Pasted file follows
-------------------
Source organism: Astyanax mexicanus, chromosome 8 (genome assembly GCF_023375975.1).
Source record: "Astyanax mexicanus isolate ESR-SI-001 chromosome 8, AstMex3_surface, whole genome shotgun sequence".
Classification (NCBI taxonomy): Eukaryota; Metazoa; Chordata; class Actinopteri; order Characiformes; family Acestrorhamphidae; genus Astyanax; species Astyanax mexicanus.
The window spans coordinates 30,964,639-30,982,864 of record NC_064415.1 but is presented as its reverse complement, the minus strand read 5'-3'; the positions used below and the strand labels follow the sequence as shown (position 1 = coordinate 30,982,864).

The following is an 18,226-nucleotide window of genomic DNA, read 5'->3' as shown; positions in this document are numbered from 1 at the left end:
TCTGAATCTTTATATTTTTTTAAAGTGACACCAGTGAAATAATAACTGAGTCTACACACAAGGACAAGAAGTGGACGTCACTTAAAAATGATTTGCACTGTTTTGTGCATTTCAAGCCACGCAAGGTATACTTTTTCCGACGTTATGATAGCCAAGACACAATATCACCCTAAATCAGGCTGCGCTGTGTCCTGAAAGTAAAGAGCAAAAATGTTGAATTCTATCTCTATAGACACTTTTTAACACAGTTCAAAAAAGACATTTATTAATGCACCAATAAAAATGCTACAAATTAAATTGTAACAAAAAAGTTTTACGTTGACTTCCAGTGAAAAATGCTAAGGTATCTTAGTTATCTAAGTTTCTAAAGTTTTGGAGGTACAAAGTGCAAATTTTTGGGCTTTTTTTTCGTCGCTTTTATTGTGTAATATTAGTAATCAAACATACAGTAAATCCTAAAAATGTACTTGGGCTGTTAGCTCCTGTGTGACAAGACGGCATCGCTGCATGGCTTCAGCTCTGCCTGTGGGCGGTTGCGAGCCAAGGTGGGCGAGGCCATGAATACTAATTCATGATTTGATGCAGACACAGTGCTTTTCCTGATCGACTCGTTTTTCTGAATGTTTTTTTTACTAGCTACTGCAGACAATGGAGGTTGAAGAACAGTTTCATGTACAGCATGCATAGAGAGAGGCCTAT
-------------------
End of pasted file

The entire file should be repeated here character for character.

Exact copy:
Source organism: Astyanax mexicanus, chromosome 8 (genome assembly GCF_023375975.1).
Source record: "Astyanax mexicanus isolate ESR-SI-001 chromosome 8, AstMex3_surface, whole genome shotgun sequence".
Classification (NCBI taxonomy): Eukaryota; Metazoa; Chordata; class Actinopteri; order Characiformes; family Acestrorhamphidae; genus Astyanax; species Astyanax mexicanus.
The window spans coordinates 30,964,639-30,982,864 of record NC_064415.1 but is presented as its reverse complement, the minus strand read 5'-3'; the positions used below and the strand labels follow the sequence as shown (position 1 = coordinate 30,982,864).

The following is an 18,226-nucleotide window of genomic DNA, read 5'->3' as shown; positions in this document are numbered from 1 at the left end:
TCTGAATCTTTATATTTTTTTAAAGTGACACCAGTGAAATAATAACTGAGTCTACACACAAGGACAAGAAGTGGACGTCACTTAAAAATGATTTGCACTGTTTTGTGCATTTCAAGCCACGCAAGGTATACTTTTTCCGACGTTATGATAGCCAAGACACAATATCACCCTAAATCAGGCTGCGCTGTGTCCTGAAAGTAAAGAGCAAAAATGTTGAATTCTATCTCTATAGACACTTTTTAACACAGTTCAAAAAAGACATTTATTAATGCACCAATAAAAATGCTACAAATTAAATTGTAACAAAAAAGTTTTACGTTGACTTCCAGTGAAAAATGCTAAGGTATCTTAGTTATCTAAGTTTCTAAAGTTTTGGAGGTACAAAGTGCAAATTTTTGGGCTTTTTTTTCGTCGCTTTTATTGTGTAATATTAGTAATCAAACATACAGTAAATCCTAAAAATGTACTTGGGCTGTTAGCTCCTGTGTGACAAGACGGCATCGCTGCATGGCTTCAGCTCTGCCTGTGGGCGGTTGCGAGCCAAGGTGGGCGAGGCCATGAATACTAATTCATGATTTGATGCAGACACAGTGCTTTTCCTGATCGACTCGTTTTTCTGAATGTTTTTTTTACTAGCTACTGCAGACAATGGAGGTTGAAGAACAGTTTCATGTACAGCATGCATAGAGAGAGGCCTAT